What do you get when you combine a toddler, a preschooler, a first-grader, and a room full of crafting supplies? One frustrated parent or babysitter and a big, big mess. Every. Single. Time.
Not fun. Especially when you just pull out some art supplies and say, “Have at it, guys.”
But with some planning and a can-do attitude, group crafting can be a LOT of fun—for everyone. Here are some guidelines for managing a craft with a group of kids at various ages and stages, whether they’re your own children or you’re hosting a mixed-age play date.
Pick a craft, (not) any craft
First and foremost, consider safety. Then, your sanity! You may be inspired to kick off a cool beading project, but those small beads might be too tiny for the toddler’s fingers, let alone end up in the baby’s mouth. Maybe stringing rigatoni macaroni onto yarn is a better option.
Whatever you choose to do, make sure your activity is safe for everyone. Painting with washable paints, building structures with non-toxic modeling clay, hand-crafting holiday cards with construction paper and stickers… these activities can be carefully customized for your crafting crew.
Clean up, set up
Do yourself a favor and start with a blank slate. Clear any debris off the kitchen table. Set down some newspapers on the floor, have wet wipes at-the-ready, secure the booster seat to the chair, etc.
Bring your craft materials to the work space: unwrap supplies, open lids, divvy up paper, and set the items each kid will need to get started in front of their seat. Put your chair near the youngest kids to provide more guidance. You can even enlist the oldest child’s help, if they’re willing.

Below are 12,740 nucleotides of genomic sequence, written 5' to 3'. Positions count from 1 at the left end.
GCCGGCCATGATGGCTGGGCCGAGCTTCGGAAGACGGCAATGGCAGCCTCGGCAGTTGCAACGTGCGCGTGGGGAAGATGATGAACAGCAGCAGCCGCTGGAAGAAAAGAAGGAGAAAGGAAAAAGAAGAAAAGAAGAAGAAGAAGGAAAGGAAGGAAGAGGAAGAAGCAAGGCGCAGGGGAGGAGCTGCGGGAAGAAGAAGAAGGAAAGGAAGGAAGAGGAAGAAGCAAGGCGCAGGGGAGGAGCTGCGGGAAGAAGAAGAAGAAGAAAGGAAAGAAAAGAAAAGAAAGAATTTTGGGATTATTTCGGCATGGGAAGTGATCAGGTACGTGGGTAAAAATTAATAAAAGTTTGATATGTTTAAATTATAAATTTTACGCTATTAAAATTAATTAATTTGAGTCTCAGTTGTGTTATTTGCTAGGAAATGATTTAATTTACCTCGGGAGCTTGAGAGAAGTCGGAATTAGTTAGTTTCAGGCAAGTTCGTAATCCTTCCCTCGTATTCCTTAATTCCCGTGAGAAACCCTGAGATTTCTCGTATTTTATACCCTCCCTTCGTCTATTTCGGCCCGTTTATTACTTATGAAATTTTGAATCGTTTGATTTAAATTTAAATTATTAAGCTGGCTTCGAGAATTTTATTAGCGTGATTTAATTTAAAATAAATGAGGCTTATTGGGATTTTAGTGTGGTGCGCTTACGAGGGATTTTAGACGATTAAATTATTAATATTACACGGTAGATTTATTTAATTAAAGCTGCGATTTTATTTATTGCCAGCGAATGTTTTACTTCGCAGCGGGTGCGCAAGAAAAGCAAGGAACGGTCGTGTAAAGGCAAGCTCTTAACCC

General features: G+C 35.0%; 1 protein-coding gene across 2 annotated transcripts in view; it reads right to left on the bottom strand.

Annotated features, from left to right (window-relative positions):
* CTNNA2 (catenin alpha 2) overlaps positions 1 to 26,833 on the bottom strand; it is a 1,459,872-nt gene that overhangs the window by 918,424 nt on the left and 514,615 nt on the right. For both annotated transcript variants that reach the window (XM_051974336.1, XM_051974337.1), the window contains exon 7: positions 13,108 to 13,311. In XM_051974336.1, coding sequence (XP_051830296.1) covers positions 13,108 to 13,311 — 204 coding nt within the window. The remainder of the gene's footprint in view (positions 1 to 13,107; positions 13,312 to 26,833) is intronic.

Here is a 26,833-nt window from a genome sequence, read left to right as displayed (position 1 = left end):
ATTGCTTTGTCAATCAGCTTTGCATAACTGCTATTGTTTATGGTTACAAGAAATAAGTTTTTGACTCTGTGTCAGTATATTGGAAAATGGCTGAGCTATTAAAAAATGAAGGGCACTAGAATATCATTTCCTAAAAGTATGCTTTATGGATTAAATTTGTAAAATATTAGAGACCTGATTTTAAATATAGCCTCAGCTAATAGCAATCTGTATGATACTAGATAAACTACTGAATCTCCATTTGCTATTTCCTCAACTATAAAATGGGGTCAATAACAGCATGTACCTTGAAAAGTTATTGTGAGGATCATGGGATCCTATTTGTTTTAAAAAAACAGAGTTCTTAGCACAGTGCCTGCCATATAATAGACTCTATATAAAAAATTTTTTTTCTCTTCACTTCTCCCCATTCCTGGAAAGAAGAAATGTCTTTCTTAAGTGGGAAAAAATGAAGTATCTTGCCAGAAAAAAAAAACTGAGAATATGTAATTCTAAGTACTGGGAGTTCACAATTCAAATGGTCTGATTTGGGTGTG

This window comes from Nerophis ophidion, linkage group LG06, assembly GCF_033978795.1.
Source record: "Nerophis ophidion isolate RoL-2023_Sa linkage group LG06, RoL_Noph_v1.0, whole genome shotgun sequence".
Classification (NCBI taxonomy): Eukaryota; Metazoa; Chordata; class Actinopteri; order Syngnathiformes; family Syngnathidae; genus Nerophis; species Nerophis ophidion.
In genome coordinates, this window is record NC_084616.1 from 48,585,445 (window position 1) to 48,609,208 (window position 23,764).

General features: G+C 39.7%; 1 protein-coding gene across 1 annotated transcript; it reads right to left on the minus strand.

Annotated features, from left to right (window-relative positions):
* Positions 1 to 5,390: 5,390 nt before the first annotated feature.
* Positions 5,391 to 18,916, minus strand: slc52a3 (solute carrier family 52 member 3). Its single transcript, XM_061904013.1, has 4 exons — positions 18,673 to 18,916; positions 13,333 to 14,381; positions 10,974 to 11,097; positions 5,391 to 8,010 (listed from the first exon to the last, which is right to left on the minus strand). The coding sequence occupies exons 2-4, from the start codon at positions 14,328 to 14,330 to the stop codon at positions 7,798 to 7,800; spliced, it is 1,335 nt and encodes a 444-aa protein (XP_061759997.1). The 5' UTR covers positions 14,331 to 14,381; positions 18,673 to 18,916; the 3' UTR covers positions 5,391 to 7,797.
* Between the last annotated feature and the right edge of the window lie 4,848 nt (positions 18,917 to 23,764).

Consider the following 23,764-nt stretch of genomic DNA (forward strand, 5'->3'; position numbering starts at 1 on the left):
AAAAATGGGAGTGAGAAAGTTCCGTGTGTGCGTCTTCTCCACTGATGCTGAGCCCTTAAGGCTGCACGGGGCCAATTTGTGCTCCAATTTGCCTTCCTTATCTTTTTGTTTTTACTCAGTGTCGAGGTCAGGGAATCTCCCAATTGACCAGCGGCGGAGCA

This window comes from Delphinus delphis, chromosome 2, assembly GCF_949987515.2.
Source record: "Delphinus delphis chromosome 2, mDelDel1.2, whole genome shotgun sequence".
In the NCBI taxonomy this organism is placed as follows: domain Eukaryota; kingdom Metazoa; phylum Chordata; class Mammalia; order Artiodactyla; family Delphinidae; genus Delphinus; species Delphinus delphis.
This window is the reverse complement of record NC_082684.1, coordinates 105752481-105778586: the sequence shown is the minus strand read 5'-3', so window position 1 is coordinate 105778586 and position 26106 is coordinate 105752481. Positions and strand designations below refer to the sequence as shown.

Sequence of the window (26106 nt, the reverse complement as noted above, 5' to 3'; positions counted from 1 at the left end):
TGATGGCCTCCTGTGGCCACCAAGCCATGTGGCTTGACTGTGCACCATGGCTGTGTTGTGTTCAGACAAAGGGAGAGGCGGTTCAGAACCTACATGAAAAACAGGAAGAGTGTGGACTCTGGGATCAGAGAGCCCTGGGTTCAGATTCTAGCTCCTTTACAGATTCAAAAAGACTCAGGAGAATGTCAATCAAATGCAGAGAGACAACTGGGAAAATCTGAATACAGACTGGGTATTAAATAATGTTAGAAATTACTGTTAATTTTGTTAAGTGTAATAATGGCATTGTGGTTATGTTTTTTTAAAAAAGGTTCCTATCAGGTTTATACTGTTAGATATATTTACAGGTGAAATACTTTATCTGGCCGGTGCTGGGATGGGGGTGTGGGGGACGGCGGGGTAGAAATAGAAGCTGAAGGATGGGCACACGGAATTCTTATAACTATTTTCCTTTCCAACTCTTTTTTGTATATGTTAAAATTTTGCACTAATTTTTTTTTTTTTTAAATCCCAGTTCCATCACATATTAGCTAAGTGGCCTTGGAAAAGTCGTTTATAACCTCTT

Get the crafting party started
Once your crafting circle is up and running—don’t rush them. Survey the scene and divide your attention accordingly.
This is where the fun happens. Be present. Enjoy it.
Bring in reinforcements
Have a plan to respond with lightening speed to the inevitable “I’m done,” “I’m bored,” “Aaaaahhhh, she won’t share X with me!” Toddlers lose focus more quickly than their school-age counterparts. Then again, the older kids may need a little something “extra” to keep them engaged.
Modify with alternative materials (stashed just out of site!). Maybe some stickers or chunky crayons and a coloring book for the younger kids. Treat older kids to a quick tutorial in adding detail to their work—or see if they want to help the little ones.
If all else fails…offer a snack.
Before too long, someone will have a meltdown. Let’s make sure it’s not you, ok? Do what you can to pick up spills and scraps while the kids are busy creating. That way you won’t have as much to do later.
And what a great opportunity to introduce the concept of teamwork! Kids of every age can participate in clean-up, even if it’s putting a couple of crayons back in the box or carrying a pile of paper to the recycle bin.
When you’re done, pat yourself on the back! But first, hang up those glorious works of art so you’ll always be reminded of the fun you had crafting together—yes, all of you.
Learning is Where We Play: